Last winter, humanitarian agencies helped more than 300,000 refugees get through the cold. But this winter is forecast to be one of the harshest in years. And the scale of the problem is far worse than a year ago, as there are roughly seven times as many refugees. Half of them are children
, and more than 800,000 are 12 or younger.
Within Syria, more than 4 million people are displaced — twice as many as last year — and an additional 6 million need life-saving aid. Their needs become far more intense when temperatures dip below freezing. Getting relief supplies to internally displaced Syrians remains an enormous challenge, as many are trapped in areas engulfed by fighting.
Humanitarian agencies like ours plan to distribute blankets, clothing, stoves and materials to weatherproof shelters before winter bears down. But as the cold season approaches, we have to rethink the scale and nature of how to best respond.
The bottom line is funding. Humanitarian needs in Syria and surrounding countries are nearly $4.4 billion, according to United Nations estimates. So far, only half of this amount has been raised. More support must come before winter takes a preventable, harsh toll.
Second, the international community needs to provide help where it is needed most. Humanitarian aid — and much media attention — is focused on refugee camps. Yet three-quarters of refugees are surviving in villages and towns, without access to the health care, water and food that are available in camps. Needs are particularly acute for those living in urban areas, hosted by communities that are struggling to make ends meet.
Third, more means would allow aid groups to be more innovative in how we deliver support. In urban settings, where markets are working effectively, direct cash transfers and vouchers can help refugees buy clothes, blankets, fuel and food while bolstering the local economy. Our agencies and their partners are providing tens of thousands of families with monthly assistance through ATM cards in Lebanon and Jordan, but these programs could be more effective and scaled up with more funding for training and distribution.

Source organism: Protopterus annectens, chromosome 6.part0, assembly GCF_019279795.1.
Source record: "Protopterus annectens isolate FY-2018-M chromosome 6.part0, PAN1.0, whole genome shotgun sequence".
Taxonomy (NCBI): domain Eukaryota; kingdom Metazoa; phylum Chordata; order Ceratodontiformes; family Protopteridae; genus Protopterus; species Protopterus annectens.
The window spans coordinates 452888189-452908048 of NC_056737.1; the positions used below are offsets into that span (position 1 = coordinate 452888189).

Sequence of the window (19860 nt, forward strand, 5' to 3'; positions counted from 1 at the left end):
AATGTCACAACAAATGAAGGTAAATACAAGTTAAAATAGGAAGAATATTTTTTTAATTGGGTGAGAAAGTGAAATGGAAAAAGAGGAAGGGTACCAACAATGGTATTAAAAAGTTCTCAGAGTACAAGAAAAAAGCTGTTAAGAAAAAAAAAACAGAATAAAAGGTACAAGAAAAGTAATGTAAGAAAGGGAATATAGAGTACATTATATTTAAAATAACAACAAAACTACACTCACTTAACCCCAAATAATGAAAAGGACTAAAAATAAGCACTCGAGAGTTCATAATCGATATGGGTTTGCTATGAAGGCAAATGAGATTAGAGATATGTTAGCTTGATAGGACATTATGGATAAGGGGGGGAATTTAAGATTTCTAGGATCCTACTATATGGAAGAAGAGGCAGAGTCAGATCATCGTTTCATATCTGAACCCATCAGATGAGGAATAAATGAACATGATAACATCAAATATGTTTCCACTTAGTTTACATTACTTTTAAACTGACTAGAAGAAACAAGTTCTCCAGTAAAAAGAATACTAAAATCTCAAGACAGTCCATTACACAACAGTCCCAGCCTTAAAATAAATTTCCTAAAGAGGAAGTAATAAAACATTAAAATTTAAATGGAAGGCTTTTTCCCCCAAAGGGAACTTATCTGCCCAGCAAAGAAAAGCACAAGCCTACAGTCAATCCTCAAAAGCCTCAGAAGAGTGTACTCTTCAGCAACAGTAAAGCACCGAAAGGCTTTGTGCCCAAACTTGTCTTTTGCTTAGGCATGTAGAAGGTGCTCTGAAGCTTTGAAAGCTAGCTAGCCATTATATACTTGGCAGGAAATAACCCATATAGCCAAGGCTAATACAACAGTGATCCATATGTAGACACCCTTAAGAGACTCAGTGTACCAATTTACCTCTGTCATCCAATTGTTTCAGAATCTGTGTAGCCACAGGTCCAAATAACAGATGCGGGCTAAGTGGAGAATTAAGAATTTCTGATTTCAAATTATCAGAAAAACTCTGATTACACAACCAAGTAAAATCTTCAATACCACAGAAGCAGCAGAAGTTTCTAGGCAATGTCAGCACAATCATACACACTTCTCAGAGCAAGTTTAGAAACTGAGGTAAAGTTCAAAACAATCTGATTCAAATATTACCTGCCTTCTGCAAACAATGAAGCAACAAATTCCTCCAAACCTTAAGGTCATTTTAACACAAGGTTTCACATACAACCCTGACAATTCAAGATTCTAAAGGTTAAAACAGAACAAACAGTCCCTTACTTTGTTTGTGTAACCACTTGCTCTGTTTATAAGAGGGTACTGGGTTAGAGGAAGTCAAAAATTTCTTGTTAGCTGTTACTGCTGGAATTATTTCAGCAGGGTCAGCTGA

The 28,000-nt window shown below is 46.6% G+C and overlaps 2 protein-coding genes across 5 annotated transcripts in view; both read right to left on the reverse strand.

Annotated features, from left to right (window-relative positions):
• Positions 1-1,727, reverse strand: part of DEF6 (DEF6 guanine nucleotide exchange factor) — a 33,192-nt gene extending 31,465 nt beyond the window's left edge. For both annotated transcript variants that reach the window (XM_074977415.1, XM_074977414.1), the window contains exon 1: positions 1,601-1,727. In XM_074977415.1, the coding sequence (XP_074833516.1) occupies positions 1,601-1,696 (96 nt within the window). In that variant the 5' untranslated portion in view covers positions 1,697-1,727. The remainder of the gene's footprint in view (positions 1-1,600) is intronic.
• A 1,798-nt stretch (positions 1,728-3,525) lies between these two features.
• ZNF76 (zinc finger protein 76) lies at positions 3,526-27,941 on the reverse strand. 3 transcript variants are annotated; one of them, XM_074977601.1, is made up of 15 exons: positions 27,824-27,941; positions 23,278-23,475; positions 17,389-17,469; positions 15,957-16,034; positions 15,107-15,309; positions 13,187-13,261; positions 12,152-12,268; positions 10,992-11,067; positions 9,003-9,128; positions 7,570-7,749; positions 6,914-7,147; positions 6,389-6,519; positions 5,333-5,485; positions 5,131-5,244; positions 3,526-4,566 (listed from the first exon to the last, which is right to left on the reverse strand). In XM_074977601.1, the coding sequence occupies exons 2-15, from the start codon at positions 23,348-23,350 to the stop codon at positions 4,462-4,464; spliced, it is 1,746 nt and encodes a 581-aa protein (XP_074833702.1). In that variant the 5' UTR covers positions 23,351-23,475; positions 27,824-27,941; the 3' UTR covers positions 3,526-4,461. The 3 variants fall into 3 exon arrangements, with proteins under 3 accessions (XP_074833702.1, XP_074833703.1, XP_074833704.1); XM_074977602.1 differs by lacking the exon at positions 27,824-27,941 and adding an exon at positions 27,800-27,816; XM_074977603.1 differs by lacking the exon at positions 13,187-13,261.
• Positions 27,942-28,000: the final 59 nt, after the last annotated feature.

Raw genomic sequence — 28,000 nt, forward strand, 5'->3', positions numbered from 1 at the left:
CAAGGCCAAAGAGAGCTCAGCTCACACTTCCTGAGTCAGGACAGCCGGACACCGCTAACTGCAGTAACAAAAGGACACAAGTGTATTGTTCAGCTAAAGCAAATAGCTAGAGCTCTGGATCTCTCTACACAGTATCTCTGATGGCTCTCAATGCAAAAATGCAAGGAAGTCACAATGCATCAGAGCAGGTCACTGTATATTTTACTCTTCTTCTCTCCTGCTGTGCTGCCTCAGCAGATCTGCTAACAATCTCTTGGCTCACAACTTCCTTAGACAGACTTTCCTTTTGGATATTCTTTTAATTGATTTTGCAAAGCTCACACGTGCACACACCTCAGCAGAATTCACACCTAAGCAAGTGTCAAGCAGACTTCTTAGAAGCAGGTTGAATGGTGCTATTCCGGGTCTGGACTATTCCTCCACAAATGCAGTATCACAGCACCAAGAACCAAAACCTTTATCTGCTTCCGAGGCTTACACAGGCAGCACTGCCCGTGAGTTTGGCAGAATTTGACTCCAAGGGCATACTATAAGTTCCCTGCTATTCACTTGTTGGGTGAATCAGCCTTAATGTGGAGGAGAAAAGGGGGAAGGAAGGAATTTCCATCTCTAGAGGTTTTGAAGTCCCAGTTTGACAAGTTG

Fourth, with neighboring countries stretched nearly beyond their limits by the refugee influx, more international support must go to these communities and public services. Lebanon’s population has increased by nearly a quarter, putting huge pressure on infrastructure and supplies. If the conflict in Syria continues, unemployment in Lebanon probably will double by the end of next year, and the number of Lebanese living in poverty could rise by nearly 20 percent. Stress on host communities is growing in Jordan, Iraq and Turkey as well. In this situation, aid must help refugees as well as local people. These needs go far beyond limited humanitarian capacity; robust and longer-term support from development partners will be required.
It is possible to make a large-scale difference for millions of Syrians. But with temperatures dropping, we are running out of time. Many families have been traveling for months and have been forced to move many times, from staying with friends and relatives to sleeping in public buildings and ever-larger camps. Most have exhausted any savings, sold off jewelry and other possessions and are unprepared for the costs and perils of winter.
There is a short window to help Syrians survive the coming season. They have suffered enough. We must do everything possible to keep them safe and warm.